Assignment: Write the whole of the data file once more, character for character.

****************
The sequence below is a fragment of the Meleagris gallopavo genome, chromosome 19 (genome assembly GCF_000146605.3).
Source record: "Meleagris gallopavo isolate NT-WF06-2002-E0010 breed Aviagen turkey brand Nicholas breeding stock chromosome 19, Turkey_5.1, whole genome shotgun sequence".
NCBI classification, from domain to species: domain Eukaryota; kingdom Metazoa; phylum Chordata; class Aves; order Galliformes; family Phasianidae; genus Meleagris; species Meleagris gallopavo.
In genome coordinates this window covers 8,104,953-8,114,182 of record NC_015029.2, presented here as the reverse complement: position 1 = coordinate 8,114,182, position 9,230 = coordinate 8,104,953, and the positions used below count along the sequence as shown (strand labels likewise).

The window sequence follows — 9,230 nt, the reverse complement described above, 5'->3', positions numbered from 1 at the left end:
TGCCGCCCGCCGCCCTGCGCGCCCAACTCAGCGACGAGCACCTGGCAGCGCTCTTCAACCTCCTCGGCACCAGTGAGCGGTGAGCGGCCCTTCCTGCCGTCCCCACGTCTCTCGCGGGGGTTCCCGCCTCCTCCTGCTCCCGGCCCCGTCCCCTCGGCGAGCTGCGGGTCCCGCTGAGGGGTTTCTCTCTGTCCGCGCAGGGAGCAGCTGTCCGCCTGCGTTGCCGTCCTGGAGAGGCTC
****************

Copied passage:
The sequence below is a fragment of the Meleagris gallopavo genome, chromosome 19 (genome assembly GCF_000146605.3).
Source record: "Meleagris gallopavo isolate NT-WF06-2002-E0010 breed Aviagen turkey brand Nicholas breeding stock chromosome 19, Turkey_5.1, whole genome shotgun sequence".
NCBI classification, from domain to species: domain Eukaryota; kingdom Metazoa; phylum Chordata; class Aves; order Galliformes; family Phasianidae; genus Meleagris; species Meleagris gallopavo.
In genome coordinates this window covers 8,104,953-8,114,182 of record NC_015029.2, presented here as the reverse complement: position 1 = coordinate 8,114,182, position 9,230 = coordinate 8,104,953, and the positions used below count along the sequence as shown (strand labels likewise).

The window sequence follows — 9,230 nt, the reverse complement described above, 5'->3', positions numbered from 1 at the left end:
TGCCGCCCGCCGCCCTGCGCGCCCAACTCAGCGACGAGCACCTGGCAGCGCTCTTCAACCTCCTCGGCACCAGTGAGCGGTGAGCGGCCCTTCCTGCCGTCCCCACGTCTCTCGCGGGGGTTCCCGCCTCCTCCTGCTCCCGGCCCCGTCCCCTCGGCGAGCTGCGGGTCCCGCTGAGGGGTTTCTCTCTGTCCGCGCAGGGAGCAGCTGTCCGCCTGCGTTGCCGTCCTGGAGAGGCTC